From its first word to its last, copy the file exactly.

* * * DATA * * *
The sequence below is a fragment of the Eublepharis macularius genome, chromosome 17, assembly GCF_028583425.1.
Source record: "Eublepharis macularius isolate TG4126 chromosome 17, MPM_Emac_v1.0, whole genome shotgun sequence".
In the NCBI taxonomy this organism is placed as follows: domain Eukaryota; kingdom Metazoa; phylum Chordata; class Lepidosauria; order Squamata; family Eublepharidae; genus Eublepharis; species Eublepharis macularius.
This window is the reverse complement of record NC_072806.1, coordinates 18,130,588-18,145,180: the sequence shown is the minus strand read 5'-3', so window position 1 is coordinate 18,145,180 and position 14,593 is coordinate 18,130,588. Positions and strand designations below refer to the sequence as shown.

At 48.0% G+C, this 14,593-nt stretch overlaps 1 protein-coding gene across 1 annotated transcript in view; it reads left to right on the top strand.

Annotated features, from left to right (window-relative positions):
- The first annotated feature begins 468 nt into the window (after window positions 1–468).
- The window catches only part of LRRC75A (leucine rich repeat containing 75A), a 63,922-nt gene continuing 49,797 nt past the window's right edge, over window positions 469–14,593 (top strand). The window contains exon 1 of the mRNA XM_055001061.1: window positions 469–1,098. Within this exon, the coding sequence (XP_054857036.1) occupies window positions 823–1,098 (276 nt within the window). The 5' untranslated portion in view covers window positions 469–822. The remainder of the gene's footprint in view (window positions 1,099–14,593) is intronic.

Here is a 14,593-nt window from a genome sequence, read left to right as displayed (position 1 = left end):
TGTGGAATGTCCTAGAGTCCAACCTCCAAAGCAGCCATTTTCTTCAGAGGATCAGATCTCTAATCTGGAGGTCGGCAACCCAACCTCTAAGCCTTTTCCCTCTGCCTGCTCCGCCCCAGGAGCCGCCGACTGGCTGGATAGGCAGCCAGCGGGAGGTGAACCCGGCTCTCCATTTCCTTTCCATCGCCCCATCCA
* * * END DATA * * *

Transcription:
The sequence below is a fragment of the Eublepharis macularius genome, chromosome 17, assembly GCF_028583425.1.
Source record: "Eublepharis macularius isolate TG4126 chromosome 17, MPM_Emac_v1.0, whole genome shotgun sequence".
In the NCBI taxonomy this organism is placed as follows: domain Eukaryota; kingdom Metazoa; phylum Chordata; class Lepidosauria; order Squamata; family Eublepharidae; genus Eublepharis; species Eublepharis macularius.
This window is the reverse complement of record NC_072806.1, coordinates 18,130,588-18,145,180: the sequence shown is the minus strand read 5'-3', so window position 1 is coordinate 18,145,180 and position 14,593 is coordinate 18,130,588. Positions and strand designations below refer to the sequence as shown.

At 48.0% G+C, this 14,593-nt stretch overlaps 1 protein-coding gene across 1 annotated transcript in view; it reads left to right on the top strand.

Annotated features, from left to right (window-relative positions):
- The first annotated feature begins 468 nt into the window (after window positions 1–468).
- The window catches only part of LRRC75A (leucine rich repeat containing 75A), a 63,922-nt gene continuing 49,797 nt past the window's right edge, over window positions 469–14,593 (top strand). The window contains exon 1 of the mRNA XM_055001061.1: window positions 469–1,098. Within this exon, the coding sequence (XP_054857036.1) occupies window positions 823–1,098 (276 nt within the window). The 5' untranslated portion in view covers window positions 469–822. The remainder of the gene's footprint in view (window positions 1,099–14,593) is intronic.

Here is a 14,593-nt window from a genome sequence, read left to right as displayed (position 1 = left end):
TGTGGAATGTCCTAGAGTCCAACCTCCAAAGCAGCCATTTTCTTCAGAGGATCAGATCTCTAATCTGGAGGTCGGCAACCCAACCTCTAAGCCTTTTCCCTCTGCCTGCTCCGCCCCAGGAGCCGCCGACTGGCTGGATAGGCAGCCAGCGGGAGGTGAACCCGGCTCTCCATTTCCTTTCCATCGCCCCATCCA